The process of choosing a prep school for your child is perhaps the most significant decision you will make on his or her behalf. Unlike a university, a secondary school, a first car and certainly your teenage daughter’s taste in clothes or boyfriends, the first school that they attend is a decision made solely by you. School is a place where they will learn and grow, understand how to interact with other people and care for the world around them. It is their experience, yet the quality of those experiences is decided by you in the choice of first school you make.
So how to navigate through the morass of information on independent schools, the terminology, associations, inspection bodies and articles about education? Well, local recommendations, the internet, naturally, are a start. But there is a wealth of information to wade through. Including school websites. So proceed with caution: it’s hard to know who to trust, at least until Sussex Style’s good schools guide hits newsstands…
So here is a brief overview. If you would like to discuss further, please do not hesitate to get in touch.
Types of School
I use “independent” to describe a school which charges a fee for education of the children. “Private” is another term often used the same way. Independent schools are free of local authority control and operate under slightly different government rules (The Independent Schools Regulations) from state-funded schools. To add an even greater level of complexity, a new model of school has emerged recently – The Academy – which is also “independent” of local authority oversight but is state-funded. This guidance refers only to “independent” schools where fees are payable, although the process of choosing a school, whether state-funded or not, should be largely the same!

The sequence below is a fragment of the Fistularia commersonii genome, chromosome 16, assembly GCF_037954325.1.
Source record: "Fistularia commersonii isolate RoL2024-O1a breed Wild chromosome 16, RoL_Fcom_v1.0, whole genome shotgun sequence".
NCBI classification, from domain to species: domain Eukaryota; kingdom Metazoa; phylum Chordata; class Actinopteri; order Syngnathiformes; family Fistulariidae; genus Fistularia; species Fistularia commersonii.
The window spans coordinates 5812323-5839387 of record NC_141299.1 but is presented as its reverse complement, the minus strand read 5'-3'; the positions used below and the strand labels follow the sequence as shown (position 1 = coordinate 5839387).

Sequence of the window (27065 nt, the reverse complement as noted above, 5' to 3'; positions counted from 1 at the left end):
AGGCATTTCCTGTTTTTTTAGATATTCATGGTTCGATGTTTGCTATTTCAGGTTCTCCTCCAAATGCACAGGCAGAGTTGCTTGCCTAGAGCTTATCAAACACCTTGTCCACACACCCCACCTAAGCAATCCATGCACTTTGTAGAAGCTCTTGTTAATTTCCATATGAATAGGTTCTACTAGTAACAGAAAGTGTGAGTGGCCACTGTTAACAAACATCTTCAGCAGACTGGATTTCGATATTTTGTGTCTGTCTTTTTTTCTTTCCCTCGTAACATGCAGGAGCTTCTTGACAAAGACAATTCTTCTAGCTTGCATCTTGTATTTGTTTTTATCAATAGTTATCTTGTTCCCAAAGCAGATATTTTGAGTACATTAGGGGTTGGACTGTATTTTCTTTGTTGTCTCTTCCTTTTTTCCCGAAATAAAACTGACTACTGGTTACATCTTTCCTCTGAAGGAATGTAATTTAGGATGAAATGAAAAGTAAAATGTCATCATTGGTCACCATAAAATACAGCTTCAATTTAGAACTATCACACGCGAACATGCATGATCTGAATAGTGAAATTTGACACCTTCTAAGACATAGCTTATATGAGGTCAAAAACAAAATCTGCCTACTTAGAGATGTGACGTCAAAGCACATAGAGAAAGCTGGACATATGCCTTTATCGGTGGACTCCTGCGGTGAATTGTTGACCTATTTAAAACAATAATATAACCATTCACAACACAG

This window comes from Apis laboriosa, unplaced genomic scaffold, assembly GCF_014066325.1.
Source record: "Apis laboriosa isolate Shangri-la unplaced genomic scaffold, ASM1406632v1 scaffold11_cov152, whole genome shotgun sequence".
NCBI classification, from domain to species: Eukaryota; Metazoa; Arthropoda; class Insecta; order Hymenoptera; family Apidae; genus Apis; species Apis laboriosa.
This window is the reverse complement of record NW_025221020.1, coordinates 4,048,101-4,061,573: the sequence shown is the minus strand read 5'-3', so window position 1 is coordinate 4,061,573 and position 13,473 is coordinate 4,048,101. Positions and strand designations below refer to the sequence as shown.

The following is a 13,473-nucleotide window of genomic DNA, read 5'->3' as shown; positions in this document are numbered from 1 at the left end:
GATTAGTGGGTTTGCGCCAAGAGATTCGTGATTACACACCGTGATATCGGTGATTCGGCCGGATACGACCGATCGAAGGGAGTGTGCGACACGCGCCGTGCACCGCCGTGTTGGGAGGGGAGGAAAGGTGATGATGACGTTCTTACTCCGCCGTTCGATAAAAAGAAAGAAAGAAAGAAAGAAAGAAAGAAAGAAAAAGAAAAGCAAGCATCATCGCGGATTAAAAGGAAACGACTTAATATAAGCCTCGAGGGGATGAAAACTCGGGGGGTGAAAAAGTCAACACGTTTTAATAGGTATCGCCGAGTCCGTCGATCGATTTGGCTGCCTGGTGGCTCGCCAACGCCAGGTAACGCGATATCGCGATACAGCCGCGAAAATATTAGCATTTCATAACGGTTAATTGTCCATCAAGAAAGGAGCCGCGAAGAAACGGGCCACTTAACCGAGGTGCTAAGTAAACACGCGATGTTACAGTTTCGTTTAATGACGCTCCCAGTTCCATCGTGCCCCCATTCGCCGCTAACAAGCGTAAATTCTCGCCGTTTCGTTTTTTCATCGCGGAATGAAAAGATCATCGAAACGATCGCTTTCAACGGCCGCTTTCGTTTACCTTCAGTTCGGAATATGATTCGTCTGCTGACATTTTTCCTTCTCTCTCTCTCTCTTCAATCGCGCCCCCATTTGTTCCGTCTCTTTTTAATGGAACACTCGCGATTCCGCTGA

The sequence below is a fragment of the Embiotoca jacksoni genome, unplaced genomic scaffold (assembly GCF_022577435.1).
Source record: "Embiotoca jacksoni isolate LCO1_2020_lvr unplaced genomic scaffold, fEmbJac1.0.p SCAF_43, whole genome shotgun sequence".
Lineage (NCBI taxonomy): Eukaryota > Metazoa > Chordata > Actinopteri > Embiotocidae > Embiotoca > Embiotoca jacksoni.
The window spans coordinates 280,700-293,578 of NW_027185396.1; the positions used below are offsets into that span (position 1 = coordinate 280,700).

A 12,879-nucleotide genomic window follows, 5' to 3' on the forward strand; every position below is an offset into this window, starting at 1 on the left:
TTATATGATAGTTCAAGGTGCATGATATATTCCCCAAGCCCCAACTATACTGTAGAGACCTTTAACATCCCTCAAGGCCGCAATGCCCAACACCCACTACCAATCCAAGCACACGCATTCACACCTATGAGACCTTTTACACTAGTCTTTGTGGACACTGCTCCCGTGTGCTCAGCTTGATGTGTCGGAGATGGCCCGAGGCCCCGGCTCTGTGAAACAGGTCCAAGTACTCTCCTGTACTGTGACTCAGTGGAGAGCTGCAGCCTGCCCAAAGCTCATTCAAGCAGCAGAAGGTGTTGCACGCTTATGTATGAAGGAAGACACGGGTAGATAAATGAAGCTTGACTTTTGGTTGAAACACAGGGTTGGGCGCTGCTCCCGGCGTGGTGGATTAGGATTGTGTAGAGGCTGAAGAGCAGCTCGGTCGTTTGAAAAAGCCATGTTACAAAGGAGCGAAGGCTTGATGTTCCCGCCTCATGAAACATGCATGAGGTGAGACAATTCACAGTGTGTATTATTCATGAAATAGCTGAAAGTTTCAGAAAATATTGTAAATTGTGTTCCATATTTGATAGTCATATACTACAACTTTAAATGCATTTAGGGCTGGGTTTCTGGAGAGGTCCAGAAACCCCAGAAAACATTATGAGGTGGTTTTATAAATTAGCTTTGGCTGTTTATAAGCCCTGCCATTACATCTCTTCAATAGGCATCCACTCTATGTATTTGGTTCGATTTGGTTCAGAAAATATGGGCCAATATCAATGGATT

Age groups & National Curriculum
Children must start formal education in the UK in the school year (which runs between September 1st and August 31st) in which they turn 5. Provision for childcare can now be found for babies as young as 6 weeks, though very few schools will have provision for such young babies. Day nurseries usually accept babies as young as 6-12 weeks and provide care for children until they are old enough to start formal schooling. Most independent schools will accept children between 2 and 3 years old, some at 4 and some in the school year when the child turns 7.